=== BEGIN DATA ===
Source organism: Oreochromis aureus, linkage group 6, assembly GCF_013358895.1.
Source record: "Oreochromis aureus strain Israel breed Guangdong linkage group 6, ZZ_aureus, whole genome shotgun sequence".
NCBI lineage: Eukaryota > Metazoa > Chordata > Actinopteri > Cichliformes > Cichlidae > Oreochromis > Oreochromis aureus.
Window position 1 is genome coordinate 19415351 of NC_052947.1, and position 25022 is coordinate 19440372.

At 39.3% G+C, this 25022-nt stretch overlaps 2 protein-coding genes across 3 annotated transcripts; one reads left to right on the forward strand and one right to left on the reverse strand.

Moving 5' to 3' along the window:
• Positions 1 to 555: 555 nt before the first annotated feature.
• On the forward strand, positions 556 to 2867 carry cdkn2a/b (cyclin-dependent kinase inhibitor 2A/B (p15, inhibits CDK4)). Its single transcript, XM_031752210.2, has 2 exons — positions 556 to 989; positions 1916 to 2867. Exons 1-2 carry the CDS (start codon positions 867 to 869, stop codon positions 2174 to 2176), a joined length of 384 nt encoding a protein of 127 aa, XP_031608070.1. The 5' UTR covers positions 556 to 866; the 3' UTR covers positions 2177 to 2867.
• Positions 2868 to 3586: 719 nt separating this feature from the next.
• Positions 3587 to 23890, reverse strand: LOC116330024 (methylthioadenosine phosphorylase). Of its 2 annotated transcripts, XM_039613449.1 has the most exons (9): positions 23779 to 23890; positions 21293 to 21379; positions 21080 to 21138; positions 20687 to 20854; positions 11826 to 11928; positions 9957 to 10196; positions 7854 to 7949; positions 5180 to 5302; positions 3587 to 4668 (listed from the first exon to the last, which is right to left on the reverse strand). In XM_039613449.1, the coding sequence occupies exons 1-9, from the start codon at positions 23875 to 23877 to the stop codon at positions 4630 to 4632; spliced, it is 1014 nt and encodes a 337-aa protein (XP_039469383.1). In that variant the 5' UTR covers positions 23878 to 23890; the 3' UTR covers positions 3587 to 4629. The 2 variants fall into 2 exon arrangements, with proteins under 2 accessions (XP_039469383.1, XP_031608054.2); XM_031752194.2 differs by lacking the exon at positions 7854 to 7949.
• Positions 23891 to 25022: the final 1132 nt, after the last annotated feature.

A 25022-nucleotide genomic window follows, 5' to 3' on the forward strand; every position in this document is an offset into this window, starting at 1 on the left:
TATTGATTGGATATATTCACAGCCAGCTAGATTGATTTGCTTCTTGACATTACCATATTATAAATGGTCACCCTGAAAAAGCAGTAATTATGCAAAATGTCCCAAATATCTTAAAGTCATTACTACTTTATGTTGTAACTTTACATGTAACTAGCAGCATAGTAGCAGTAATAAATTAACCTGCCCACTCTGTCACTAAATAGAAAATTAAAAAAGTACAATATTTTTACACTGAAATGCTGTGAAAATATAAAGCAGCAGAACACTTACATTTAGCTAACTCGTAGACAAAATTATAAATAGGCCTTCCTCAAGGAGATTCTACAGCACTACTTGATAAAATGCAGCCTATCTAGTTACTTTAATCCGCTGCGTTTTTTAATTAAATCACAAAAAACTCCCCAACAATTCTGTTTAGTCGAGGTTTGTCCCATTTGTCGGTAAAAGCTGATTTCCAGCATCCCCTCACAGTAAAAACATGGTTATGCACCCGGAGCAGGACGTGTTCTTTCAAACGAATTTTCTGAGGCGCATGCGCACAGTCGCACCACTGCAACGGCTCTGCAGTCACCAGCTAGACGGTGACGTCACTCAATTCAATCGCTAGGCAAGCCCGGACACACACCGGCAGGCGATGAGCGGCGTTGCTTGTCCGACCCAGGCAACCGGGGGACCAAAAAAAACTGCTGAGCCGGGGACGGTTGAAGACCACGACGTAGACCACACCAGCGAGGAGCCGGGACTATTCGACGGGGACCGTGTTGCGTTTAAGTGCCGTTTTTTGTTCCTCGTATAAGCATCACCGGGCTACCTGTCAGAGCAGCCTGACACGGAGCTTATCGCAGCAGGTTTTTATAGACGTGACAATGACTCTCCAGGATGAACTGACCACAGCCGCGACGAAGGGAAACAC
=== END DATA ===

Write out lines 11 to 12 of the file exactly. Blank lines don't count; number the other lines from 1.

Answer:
• Positions 23891 to 25022: the final 1132 nt, after the last annotated feature.

A 25022-nucleotide genomic window follows, 5' to 3' on the forward strand; every position in this document is an offset into this window, starting at 1 on the left: